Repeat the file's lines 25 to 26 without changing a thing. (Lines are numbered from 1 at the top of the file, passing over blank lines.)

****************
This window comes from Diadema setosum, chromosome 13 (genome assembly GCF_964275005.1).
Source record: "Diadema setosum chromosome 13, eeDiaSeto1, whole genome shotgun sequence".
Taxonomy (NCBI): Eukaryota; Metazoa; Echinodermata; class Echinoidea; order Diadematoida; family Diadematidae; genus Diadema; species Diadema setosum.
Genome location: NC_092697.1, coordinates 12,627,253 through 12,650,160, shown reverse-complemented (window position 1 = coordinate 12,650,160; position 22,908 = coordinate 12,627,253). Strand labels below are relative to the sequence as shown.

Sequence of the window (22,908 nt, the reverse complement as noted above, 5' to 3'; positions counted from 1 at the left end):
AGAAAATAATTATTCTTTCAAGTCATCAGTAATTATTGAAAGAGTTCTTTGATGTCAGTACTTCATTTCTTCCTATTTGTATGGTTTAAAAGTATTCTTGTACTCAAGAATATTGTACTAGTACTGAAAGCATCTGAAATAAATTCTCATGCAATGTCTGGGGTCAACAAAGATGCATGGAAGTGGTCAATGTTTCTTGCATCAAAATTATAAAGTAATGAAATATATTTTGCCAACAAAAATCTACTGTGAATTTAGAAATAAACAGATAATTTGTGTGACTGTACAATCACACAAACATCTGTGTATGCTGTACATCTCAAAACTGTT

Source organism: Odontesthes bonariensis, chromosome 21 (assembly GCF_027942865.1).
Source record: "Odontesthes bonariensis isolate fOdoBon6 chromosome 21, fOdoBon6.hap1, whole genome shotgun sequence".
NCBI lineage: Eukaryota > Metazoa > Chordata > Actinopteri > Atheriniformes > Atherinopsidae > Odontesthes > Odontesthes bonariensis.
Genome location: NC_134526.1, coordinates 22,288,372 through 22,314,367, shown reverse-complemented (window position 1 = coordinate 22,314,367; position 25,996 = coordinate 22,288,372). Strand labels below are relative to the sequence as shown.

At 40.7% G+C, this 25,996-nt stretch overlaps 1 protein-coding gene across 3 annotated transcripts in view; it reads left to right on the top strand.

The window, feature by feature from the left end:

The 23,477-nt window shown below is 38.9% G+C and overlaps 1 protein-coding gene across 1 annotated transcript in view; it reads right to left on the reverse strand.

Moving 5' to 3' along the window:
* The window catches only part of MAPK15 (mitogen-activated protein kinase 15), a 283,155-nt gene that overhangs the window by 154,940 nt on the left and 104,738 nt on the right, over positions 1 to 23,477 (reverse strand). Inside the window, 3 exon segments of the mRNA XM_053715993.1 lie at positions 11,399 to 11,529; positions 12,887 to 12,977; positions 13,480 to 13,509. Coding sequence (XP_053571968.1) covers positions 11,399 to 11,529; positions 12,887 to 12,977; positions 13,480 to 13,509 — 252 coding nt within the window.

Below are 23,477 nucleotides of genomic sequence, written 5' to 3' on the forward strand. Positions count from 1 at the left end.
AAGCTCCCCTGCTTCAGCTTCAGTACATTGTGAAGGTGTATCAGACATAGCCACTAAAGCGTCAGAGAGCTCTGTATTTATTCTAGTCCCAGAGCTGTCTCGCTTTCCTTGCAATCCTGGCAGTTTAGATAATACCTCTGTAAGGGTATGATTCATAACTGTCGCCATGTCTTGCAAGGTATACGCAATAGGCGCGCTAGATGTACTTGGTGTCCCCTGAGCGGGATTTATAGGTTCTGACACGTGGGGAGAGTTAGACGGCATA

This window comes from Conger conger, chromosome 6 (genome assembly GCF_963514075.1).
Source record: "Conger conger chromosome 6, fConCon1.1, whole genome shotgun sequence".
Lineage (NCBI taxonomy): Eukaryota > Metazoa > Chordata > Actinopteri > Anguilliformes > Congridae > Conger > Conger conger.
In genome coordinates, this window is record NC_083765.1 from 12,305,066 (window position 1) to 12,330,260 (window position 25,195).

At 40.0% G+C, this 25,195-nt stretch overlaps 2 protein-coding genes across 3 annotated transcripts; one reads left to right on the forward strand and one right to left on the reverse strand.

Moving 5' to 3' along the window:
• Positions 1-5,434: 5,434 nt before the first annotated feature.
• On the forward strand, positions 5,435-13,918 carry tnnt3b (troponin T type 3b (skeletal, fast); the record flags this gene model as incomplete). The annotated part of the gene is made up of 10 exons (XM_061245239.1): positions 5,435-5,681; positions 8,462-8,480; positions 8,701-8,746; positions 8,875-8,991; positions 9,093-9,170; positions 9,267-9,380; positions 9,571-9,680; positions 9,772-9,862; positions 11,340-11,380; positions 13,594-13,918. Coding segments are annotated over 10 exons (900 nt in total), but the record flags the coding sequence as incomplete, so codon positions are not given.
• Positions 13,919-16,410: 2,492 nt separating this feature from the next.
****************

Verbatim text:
• On the forward strand, positions 5,435-13,918 carry tnnt3b (troponin T type 3b (skeletal, fast); the record flags this gene model as incomplete). The annotated part of the gene is made up of 10 exons (XM_061245239.1): positions 5,435-5,681; positions 8,462-8,480; positions 8,701-8,746; positions 8,875-8,991; positions 9,093-9,170; positions 9,267-9,380; positions 9,571-9,680; positions 9,772-9,862; positions 11,340-11,380; positions 13,594-13,918. Coding segments are annotated over 10 exons (900 nt in total), but the record flags the coding sequence as incomplete, so codon positions are not given.
• Positions 13,919-16,410: 2,492 nt separating this feature from the next.